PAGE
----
enough for all the other kids to catch up, and then, as soon as she
noticed someone getting the least bit bored, changing.
It wasn’t like she was leading, but more like she was following the
followers, always staying just ahead of people losing interest, just
below doing things that the kids had too much trouble following.
The Real Game is Never Played the Same Way Twice
Some children are unusually gifted players, not just at being good
leaders, but at having a good sense of play, at keeping people engaged,
at invention, at changing things as soon as they needed to be changed,
and no sooner. Some children are so responsive to others, so playful,
that all the kids who follow them feel safe, feel invited, understand
that if they don’t want to follow they don’t have to follow, if they
want to quit, they can, if they wanted to come join again, they
can do that, too. And whatever they did was fine. No judgment. No rules.
And it all feels so spontaneous, so natural.
I probably wouldn’t have learned so much, have been so amazed at the
play leadership and followership skills that these kids had, have been
so struck by the creativity and sensitivity of their play, if I hadn’t
been trapped behind the camera into having to do nothing but observe.
And, in retrospect, I probably wouldn’t have seen so clearly what those
kids were teaching me during the years I was working with them on my
games curriculum. The rules that anyone talks about when talking about
kids’ games are just suggestions, just starting points, generalities to
be interpreted anew each time the game is played. The real game is never
played the same way twice.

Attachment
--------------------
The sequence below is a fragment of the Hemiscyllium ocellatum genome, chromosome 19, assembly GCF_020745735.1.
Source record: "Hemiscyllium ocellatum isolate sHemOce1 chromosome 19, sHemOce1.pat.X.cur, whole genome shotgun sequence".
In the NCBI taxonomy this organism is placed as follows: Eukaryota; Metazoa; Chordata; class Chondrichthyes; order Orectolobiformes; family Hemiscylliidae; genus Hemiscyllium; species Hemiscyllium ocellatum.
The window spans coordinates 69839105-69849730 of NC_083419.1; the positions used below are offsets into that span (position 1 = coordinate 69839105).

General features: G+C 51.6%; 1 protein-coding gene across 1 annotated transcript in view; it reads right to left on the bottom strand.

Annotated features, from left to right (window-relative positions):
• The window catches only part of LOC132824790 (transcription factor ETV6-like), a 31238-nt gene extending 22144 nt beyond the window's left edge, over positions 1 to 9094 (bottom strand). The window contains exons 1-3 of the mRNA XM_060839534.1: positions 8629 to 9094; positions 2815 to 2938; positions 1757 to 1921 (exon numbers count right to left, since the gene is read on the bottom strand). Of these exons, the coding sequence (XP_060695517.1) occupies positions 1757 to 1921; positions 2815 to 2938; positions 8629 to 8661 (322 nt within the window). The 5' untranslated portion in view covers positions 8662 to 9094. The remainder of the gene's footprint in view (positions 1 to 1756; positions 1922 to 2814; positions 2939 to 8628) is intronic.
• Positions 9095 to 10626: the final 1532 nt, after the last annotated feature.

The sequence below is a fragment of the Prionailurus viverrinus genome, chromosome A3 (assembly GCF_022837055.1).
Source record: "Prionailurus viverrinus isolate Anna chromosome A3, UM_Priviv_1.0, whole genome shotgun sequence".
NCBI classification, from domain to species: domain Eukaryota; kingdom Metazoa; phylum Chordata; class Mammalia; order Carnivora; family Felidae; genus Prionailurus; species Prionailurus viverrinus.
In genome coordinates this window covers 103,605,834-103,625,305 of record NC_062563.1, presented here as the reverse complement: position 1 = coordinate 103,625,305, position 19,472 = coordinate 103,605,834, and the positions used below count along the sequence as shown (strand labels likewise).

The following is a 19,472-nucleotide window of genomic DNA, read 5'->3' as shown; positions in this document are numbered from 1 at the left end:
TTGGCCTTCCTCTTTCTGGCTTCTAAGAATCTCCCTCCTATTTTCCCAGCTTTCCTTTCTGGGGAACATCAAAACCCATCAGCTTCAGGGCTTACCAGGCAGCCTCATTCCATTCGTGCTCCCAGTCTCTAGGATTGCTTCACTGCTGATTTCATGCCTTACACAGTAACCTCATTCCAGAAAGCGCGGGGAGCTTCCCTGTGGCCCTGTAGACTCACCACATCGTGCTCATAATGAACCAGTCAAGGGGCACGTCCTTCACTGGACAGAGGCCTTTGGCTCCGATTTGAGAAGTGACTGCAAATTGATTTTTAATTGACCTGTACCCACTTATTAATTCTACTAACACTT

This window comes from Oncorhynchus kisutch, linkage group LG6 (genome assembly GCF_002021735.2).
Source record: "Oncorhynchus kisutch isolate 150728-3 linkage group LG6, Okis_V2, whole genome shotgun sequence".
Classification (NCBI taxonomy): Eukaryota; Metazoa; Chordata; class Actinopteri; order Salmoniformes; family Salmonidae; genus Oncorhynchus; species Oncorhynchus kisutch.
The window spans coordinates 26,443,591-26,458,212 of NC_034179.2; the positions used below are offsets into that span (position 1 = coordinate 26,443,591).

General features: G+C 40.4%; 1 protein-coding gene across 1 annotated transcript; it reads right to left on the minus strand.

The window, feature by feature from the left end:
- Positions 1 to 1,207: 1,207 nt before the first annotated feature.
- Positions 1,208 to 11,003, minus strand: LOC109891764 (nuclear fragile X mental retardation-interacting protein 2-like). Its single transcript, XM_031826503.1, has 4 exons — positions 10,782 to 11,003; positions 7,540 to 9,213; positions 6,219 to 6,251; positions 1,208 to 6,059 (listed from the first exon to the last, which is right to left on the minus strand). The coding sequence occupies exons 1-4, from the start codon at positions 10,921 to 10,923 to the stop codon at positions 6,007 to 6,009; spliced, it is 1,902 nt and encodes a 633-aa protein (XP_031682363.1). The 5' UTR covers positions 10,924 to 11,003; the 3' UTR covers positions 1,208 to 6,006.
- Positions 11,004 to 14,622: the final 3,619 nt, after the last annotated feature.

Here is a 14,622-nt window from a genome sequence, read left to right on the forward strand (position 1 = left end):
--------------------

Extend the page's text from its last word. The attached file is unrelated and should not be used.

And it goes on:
Duck Duck Goose
Duck, Duck, Goose, for example – one of the first games kids taught me.
For schematic purposes, here’s how it’s more or less played:
Everyone sits or stands in a circle, and one kid, the Fox, walks around
the outside of the circle, tapping each kid on the head and saying
“Duck” until she reaches the one kid she wants to get chased by. She
calls the kid “Goose.” The Goose stands up and gives chase. If she tags
the Fox before getting to her vacated seat, the Fox has to start over
again. If she makes it back to her seat, untagged, the kid that got
Goosed is, once again, a happy little Duck. Those are the rules. But
that’s not, necessarily, how the game gets played.
For example, the Goose might suddenly turn around, run the other way,
and jump into her place in the circle before the other Fox can even
complete changing direction. Or the Goose might run right past his place
and chase after the kid who was supposed to be chasing after him. Or two
kids might “accidentally” get up at the same time and maybe run in
opposite directions. Or maybe run across the circle instead of around
To Play Playfully You Need More Than Rules
Sure, sometimes what the kids did was just too, well, playful. The other
kids couldn’t figure out how to play along. So, usually, they’d want to
play something else after that. A lot easier than arguing over the
“real” rules, when, in truth, there aren’t any.
And tag, and hide and seek, and hand-clapping games, and hopscotch, and
jumprope, and marbles – so many different rules, different
interpretations, different strategies, different variations. Because to
play playfully you need more than rules. Or, just as often, less.
In 1971, Bernie De Koven completed a collection of over 1,000 children’s games, organized according to different forms and complexities of social interaction. Called the Interplay Games Curriculum, and published by the School District of Philadelphia, it led to his founding of The Games Preserve, a retreat center for the exploration of games and play for adults, which functioned as a branch of The New Games Foundation. In 1978, he published “The Well-Played Game,” which was re-released by MIT Press in 2013. His most recent book “A Playful Path” was published the following year. He has designed games of all kinds, for couples, families, children, elders. But his greatest impact has been his development of a theory of fun and playfulness, which can affect every aspect of personal and interpersonal, community, and institutional health.